One of my favourite Bible studies and character is Elijah. He is still considered to be one of the greatest prophets, who was equalled with Moses during the transfiguration of Jesus. While studying Elijah, one thing that remains in my memory - he was vulnerable; often referred as Elijah syndrome, which I do not agree with.

Elijah had done a daring act just before his fleeing act. He had single-handedly challenged Ahab the King, publicly displayed the power upon him, taunted the Baal prophets and executed them with the help of people, all four hundred and fifty of them. And to top that he ran ahead of Ahab’s chariot all the way to Jezreel, around 17 miles as per some estimates.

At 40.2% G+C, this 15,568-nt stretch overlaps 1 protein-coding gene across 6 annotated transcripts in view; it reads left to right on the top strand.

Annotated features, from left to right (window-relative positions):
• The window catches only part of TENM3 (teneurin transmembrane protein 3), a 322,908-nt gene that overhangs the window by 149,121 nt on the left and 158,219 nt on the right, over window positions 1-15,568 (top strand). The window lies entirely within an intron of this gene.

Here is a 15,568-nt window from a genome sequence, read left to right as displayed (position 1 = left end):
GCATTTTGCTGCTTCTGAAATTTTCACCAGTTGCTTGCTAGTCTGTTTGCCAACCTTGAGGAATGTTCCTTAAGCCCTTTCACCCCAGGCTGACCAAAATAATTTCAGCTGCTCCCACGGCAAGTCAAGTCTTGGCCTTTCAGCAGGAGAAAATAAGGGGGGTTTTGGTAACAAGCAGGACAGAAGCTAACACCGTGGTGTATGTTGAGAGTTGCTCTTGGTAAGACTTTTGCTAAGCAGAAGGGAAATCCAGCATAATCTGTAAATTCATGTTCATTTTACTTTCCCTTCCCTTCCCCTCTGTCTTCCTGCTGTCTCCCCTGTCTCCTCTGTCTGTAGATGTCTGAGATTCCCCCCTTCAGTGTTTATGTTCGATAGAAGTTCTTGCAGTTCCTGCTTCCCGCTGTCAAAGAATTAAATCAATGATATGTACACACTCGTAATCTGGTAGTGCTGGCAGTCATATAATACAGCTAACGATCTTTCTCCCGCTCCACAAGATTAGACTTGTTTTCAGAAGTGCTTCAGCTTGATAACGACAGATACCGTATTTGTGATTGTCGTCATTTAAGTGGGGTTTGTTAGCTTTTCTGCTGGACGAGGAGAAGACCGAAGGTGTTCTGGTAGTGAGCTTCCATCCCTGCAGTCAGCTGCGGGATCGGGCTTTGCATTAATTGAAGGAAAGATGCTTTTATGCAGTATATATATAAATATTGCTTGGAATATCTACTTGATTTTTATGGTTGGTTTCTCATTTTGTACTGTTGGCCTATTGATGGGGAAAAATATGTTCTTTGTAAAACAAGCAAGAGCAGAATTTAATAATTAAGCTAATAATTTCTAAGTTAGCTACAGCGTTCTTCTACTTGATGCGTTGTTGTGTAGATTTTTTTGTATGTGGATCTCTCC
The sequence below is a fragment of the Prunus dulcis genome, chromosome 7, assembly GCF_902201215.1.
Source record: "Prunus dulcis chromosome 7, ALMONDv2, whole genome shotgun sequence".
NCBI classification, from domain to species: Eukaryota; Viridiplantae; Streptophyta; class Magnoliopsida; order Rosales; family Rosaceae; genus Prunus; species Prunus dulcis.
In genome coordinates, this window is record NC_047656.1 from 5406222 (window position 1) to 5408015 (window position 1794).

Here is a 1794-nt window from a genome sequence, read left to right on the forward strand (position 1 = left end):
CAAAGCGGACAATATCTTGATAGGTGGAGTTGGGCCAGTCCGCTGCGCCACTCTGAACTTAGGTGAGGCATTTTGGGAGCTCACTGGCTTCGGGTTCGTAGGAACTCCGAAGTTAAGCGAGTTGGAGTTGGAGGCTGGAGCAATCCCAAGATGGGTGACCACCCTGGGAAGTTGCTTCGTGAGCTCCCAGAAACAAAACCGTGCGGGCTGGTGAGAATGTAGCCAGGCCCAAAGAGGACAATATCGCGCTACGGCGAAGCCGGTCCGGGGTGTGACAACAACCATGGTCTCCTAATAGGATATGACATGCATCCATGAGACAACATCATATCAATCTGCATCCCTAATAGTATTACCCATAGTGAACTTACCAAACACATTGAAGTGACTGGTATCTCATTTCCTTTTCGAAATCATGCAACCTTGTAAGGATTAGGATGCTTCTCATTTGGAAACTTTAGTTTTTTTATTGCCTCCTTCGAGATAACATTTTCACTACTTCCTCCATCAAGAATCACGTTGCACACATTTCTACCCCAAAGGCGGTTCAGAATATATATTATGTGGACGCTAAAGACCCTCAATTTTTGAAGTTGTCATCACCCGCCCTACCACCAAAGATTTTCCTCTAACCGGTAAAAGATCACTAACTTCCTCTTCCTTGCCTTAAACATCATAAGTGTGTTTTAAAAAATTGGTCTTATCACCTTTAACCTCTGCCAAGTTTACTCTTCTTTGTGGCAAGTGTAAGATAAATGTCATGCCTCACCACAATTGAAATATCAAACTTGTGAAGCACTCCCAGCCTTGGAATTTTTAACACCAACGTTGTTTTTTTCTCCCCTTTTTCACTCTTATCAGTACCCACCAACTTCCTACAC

We don’t expect a prophet, after such a daring act, to flee. But Elijah fled. Was it Elijah the prophet, or was it the vulnerable human side of Elijah? I would like to think of it as latter.

In Bible most of the leaders are depicted as vulnerable human beings. That may look a bit disappointing, but I find it quite reassuring. Ordinary, sometimes helpless, people stepping up to the call and duty of God. That’s pretty encouraging.

Start from Adam, Abraham, Jacob, Moses, David and all the way to Peter - all went through times of anxiety and disappointment. David fought with Goliath whom the entire Israelites feared. He then went on to hiding from Saul, and expressed his concerns to God through psalms and prayers. We all know Peter’s story very well.

Though these champions of faith went through disappointing times, what is more important is that they returned. They became even stronger after they crossed the valley of despair. David’s psalms do not end with his worries and concerns. Those end with confidence, hope and praises. Through disappointing times, I remind myself with one of those verses.

“Wait for the Lord; be strong and take heart and wait for the Lord.” (Psalm 27:14)